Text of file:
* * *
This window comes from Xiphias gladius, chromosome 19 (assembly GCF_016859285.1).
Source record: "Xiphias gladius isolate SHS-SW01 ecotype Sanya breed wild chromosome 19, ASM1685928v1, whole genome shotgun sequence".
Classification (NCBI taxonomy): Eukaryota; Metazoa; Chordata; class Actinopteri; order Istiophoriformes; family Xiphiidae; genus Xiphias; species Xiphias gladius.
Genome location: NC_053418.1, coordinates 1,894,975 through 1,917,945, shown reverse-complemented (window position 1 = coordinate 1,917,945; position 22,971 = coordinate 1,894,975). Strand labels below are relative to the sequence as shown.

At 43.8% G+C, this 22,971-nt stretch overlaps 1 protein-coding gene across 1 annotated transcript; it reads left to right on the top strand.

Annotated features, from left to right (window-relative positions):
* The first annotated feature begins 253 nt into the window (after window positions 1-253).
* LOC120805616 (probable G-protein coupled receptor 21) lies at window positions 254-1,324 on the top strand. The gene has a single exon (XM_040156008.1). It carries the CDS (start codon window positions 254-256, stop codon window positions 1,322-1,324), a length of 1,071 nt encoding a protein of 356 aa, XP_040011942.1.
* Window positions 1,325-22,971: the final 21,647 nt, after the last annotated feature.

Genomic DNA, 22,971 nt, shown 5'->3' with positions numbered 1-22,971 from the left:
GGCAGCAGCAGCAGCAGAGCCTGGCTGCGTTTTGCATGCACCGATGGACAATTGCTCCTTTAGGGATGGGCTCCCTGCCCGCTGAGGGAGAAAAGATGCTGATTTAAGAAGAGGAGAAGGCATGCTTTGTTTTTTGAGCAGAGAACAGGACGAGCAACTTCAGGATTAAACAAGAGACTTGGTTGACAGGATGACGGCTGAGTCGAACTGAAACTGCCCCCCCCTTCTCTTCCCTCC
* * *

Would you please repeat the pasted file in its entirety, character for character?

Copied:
This window comes from Xiphias gladius, chromosome 19 (assembly GCF_016859285.1).
Source record: "Xiphias gladius isolate SHS-SW01 ecotype Sanya breed wild chromosome 19, ASM1685928v1, whole genome shotgun sequence".
Classification (NCBI taxonomy): Eukaryota; Metazoa; Chordata; class Actinopteri; order Istiophoriformes; family Xiphiidae; genus Xiphias; species Xiphias gladius.
Genome location: NC_053418.1, coordinates 1,894,975 through 1,917,945, shown reverse-complemented (window position 1 = coordinate 1,917,945; position 22,971 = coordinate 1,894,975). Strand labels below are relative to the sequence as shown.

At 43.8% G+C, this 22,971-nt stretch overlaps 1 protein-coding gene across 1 annotated transcript; it reads left to right on the top strand.

Annotated features, from left to right (window-relative positions):
* The first annotated feature begins 253 nt into the window (after window positions 1-253).
* LOC120805616 (probable G-protein coupled receptor 21) lies at window positions 254-1,324 on the top strand. The gene has a single exon (XM_040156008.1). It carries the CDS (start codon window positions 254-256, stop codon window positions 1,322-1,324), a length of 1,071 nt encoding a protein of 356 aa, XP_040011942.1.
* Window positions 1,325-22,971: the final 21,647 nt, after the last annotated feature.

Genomic DNA, 22,971 nt, shown 5'->3' with positions numbered 1-22,971 from the left:
GGCAGCAGCAGCAGCAGAGCCTGGCTGCGTTTTGCATGCACCGATGGACAATTGCTCCTTTAGGGATGGGCTCCCTGCCCGCTGAGGGAGAAAAGATGCTGATTTAAGAAGAGGAGAAGGCATGCTTTGTTTTTTGAGCAGAGAACAGGACGAGCAACTTCAGGATTAAACAAGAGACTTGGTTGACAGGATGACGGCTGAGTCGAACTGAAACTGCCCCCCCCTTCTCTTCCCTCC